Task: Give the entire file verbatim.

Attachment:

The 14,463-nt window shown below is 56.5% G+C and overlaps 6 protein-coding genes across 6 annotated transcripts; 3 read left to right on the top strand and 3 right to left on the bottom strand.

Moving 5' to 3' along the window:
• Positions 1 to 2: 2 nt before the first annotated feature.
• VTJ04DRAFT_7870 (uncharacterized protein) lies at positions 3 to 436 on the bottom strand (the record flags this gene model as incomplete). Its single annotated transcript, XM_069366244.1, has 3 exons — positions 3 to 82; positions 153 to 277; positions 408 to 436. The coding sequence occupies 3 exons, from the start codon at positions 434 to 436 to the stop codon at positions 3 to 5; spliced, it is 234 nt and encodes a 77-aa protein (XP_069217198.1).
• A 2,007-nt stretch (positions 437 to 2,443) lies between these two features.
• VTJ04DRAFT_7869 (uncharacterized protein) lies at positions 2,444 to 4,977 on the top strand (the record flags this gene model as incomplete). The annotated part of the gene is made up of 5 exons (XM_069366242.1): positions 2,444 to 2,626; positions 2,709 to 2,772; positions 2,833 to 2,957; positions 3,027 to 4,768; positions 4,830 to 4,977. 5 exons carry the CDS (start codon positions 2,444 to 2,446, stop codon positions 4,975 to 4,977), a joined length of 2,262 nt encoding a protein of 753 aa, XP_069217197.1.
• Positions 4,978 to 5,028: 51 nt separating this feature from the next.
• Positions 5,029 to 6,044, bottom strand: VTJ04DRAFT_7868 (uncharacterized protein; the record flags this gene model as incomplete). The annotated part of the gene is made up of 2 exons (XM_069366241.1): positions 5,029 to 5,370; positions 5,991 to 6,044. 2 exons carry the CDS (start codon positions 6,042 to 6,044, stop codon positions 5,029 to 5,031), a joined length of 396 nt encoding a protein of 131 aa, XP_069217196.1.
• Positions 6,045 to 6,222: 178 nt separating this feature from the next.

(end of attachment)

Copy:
The 14,463-nt window shown below is 56.5% G+C and overlaps 6 protein-coding genes across 6 annotated transcripts; 3 read left to right on the top strand and 3 right to left on the bottom strand.

Moving 5' to 3' along the window:
• Positions 1 to 2: 2 nt before the first annotated feature.
• VTJ04DRAFT_7870 (uncharacterized protein) lies at positions 3 to 436 on the bottom strand (the record flags this gene model as incomplete). Its single annotated transcript, XM_069366244.1, has 3 exons — positions 3 to 82; positions 153 to 277; positions 408 to 436. The coding sequence occupies 3 exons, from the start codon at positions 434 to 436 to the stop codon at positions 3 to 5; spliced, it is 234 nt and encodes a 77-aa protein (XP_069217198.1).
• A 2,007-nt stretch (positions 437 to 2,443) lies between these two features.
• VTJ04DRAFT_7869 (uncharacterized protein) lies at positions 2,444 to 4,977 on the top strand (the record flags this gene model as incomplete). The annotated part of the gene is made up of 5 exons (XM_069366242.1): positions 2,444 to 2,626; positions 2,709 to 2,772; positions 2,833 to 2,957; positions 3,027 to 4,768; positions 4,830 to 4,977. 5 exons carry the CDS (start codon positions 2,444 to 2,446, stop codon positions 4,975 to 4,977), a joined length of 2,262 nt encoding a protein of 753 aa, XP_069217197.1.
• Positions 4,978 to 5,028: 51 nt separating this feature from the next.
• Positions 5,029 to 6,044, bottom strand: VTJ04DRAFT_7868 (uncharacterized protein; the record flags this gene model as incomplete). The annotated part of the gene is made up of 2 exons (XM_069366241.1): positions 5,029 to 5,370; positions 5,991 to 6,044. 2 exons carry the CDS (start codon positions 6,042 to 6,044, stop codon positions 5,029 to 5,031), a joined length of 396 nt encoding a protein of 131 aa, XP_069217196.1.
• Positions 6,045 to 6,222: 178 nt separating this feature from the next.